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Research: Using ‘big data’ to help understand Multiple Sclerosis

1044 Days ago

Investigators launch study to understand mysterious disease


Multiple sclerosis is a difficult disease to treat because its cause is unknown.

“MS is challenging to manage because there are no biomarkers or blood tests to diagnose or understand the individual patient’s prognosis and his or her likely response to medications,” says Joanna Cooper, M.D., a Sutter neurologist and MS clinician-investigator. “We know that disease course and presentation of symptoms vary by gender, age, socioeconomic status, and ethnicity. But we don’t know which treatment would be optimal for which patients, and why.”

To better understand MS disease progression and to develop more precise ways to diagnose and manage the illness in individual patients, not-for-profit Sutter Health is teaming up with DNAnexus—a biomedical informatics and data management company. The collaboration with DNAnexus may help to accelerate Sutter’s MS precision medicine research by making it easier for clinician-researchers to analyze clinical and genetic data quickly, securely, and economically. 

When it comes to cracking the case of MS—the potentially disabling immunologic disease of the central nervous system that affects almost one million people in the U.S.—Sutter’s Center for Precision Medicine is working to increase the pace of medical discoveries to improve care through uniquely personalized treatment.

“A more precise understanding of the disease and the ability to predict a milder disease course versus rapid decline would help us prescribe safer, more effective treatments in individual patients,” says Dr. Cooper.

Through this work, researchers at Sutter are hoping to recruit more than 500 MS patients for the first phase of a new study designed to collect clinical data, patient-reported outcomes, and blood samples for whole exome sequencing. Gregory Tranah, Ph.D., Director of Sutter’s Center for Precision Medicine, Dr. Cooper, and other Sutter researchers will study patients’ clinical data and blood samples in order to identify patterns that may provide insight into  MS subtypes, disability progression, staging, symptoms, MRI changes and differential response to disease-modifying therapies (DMTs).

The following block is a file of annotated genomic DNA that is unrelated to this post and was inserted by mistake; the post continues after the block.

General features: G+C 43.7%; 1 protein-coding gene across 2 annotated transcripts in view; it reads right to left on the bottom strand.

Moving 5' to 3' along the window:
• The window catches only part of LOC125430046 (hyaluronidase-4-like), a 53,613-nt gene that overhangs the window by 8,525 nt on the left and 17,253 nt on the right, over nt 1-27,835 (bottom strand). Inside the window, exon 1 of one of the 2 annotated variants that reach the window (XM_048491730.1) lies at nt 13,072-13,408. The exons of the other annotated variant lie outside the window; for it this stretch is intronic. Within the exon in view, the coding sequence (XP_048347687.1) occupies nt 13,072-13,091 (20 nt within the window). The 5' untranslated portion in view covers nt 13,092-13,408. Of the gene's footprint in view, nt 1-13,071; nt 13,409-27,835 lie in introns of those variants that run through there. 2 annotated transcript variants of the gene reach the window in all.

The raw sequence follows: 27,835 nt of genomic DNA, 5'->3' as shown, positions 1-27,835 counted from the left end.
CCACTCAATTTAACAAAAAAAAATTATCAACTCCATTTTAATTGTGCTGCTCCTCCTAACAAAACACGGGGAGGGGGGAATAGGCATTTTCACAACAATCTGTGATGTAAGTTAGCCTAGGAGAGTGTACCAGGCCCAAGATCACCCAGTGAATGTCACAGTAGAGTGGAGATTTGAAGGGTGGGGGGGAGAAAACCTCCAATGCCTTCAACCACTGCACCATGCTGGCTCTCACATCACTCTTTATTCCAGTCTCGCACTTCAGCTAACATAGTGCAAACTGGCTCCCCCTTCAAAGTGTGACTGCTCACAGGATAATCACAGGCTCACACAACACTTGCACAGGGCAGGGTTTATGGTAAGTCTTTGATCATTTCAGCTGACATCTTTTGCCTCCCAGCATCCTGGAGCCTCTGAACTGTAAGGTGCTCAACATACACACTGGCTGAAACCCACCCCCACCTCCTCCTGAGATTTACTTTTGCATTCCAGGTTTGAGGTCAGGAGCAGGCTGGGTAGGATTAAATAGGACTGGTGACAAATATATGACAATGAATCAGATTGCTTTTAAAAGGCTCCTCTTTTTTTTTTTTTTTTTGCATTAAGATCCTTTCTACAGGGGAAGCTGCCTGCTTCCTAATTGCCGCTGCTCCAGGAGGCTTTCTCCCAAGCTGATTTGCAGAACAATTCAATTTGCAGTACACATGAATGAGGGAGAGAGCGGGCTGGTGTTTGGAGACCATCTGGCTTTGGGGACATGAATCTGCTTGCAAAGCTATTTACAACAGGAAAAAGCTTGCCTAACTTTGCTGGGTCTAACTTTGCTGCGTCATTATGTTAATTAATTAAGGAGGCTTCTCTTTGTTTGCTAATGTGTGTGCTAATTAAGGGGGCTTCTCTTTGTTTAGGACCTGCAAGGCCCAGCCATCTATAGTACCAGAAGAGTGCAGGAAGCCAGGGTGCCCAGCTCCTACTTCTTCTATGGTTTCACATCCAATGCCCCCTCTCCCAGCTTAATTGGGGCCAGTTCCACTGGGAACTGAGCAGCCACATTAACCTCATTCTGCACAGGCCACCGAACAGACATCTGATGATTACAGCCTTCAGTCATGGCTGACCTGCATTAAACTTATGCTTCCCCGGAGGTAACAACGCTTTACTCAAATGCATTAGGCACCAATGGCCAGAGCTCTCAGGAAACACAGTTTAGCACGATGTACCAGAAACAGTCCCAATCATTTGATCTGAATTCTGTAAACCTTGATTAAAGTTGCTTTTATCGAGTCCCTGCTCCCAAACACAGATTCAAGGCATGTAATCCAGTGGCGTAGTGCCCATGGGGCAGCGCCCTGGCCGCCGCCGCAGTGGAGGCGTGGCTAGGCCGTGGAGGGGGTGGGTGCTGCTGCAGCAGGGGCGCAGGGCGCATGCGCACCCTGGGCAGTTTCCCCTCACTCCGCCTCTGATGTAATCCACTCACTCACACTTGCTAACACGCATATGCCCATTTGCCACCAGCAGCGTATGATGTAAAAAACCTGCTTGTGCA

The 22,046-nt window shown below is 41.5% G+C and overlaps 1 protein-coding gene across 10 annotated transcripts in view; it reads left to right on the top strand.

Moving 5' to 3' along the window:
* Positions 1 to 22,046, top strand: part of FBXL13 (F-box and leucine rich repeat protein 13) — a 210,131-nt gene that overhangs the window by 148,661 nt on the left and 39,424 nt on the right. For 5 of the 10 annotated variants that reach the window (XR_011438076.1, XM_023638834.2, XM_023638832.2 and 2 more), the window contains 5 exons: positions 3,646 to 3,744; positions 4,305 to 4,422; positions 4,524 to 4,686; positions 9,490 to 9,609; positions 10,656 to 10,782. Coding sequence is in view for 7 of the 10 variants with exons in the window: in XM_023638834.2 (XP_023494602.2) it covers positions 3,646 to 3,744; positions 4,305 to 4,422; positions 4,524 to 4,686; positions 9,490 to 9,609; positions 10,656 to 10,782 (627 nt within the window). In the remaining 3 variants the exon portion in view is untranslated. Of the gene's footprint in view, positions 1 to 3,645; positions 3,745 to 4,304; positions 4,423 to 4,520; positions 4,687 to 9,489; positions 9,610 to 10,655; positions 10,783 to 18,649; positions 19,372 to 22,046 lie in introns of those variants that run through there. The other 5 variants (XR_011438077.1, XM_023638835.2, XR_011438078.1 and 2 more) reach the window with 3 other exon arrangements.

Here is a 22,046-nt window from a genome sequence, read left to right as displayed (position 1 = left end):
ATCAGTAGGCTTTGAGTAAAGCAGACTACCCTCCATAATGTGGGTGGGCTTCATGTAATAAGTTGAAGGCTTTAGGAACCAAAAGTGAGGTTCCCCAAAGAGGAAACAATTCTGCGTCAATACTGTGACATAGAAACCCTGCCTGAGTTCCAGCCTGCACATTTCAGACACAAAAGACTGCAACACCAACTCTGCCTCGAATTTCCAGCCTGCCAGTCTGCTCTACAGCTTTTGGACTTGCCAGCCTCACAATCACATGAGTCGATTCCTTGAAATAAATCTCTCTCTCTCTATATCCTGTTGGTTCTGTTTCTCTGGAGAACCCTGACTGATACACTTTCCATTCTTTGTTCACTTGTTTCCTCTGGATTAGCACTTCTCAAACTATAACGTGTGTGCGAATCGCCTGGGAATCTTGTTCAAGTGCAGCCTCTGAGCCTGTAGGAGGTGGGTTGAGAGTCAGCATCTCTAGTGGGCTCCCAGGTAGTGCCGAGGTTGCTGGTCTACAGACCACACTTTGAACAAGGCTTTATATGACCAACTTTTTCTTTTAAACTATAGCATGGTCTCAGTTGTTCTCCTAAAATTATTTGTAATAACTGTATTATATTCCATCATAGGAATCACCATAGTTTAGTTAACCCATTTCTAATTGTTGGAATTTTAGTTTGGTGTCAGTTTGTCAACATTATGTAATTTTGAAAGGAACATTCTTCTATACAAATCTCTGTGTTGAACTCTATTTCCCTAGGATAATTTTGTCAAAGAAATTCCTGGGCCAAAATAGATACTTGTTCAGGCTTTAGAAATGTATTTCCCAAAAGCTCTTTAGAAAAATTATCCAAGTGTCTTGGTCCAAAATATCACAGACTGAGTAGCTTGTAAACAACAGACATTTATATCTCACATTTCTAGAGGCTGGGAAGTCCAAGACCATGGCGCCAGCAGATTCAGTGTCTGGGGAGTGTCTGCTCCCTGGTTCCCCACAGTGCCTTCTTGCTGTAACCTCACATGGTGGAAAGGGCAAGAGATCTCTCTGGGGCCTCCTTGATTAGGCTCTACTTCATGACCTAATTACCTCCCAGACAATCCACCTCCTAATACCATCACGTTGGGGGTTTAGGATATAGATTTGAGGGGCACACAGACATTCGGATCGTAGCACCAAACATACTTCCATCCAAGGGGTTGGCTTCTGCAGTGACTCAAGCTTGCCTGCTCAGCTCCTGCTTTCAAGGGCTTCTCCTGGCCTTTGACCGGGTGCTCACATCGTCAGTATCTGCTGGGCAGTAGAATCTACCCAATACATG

Anonymized data sets will be hosted on the DNAnexus Platform, enabling rapid analysis, visualization and collaboration. Study participants will be followed for five years and monitored every 12 months. 

“Large datasets, generated in a real-world setting, may help Sutter to advance MS research worldwide,” says Dr. Tranah. “Our collaboration with DNAnexus will allow us to access cutting-edge bioinformatics tools to understand clinically meaningful ‘big data’ collected in a large healthcare system. This is an important step to help advance precision medicine efforts across Sutter and, ultimately, to improve treatments and patient health in our communities and worldwide.”

For people with MS like Helen Solinski, one of the approximately 3,000 MS patients receiving care within Sutter Health’s not-for-profit, integrated health network, research may unlock discoveries that can help provide patients with targeted treatments.

“For many MS patients, existing drugs are minimally effective. As the disease progresses, little by little you lose yourself to the illness,” says Ms. Solinski. “Precision medicine research at Sutter is potentially game changing for the field of MS.  We know so little about this mysterious disease, so new information could mean a paradigm shift in how we diagnose and treat it.”

Dr. Tranah adds that it’s patients like Helen and the communities Sutter serves who remain the focal point of this precision medicine study. “As we continue this work, we are grateful for our partnership with patients and the trust we have built around the safety and security of their personal and medical information. We are committed to safeguarding this relationship.”


  1. National Multiple Sclerosis Society, 2019.

Monique Binkley Smith
Sutter Health

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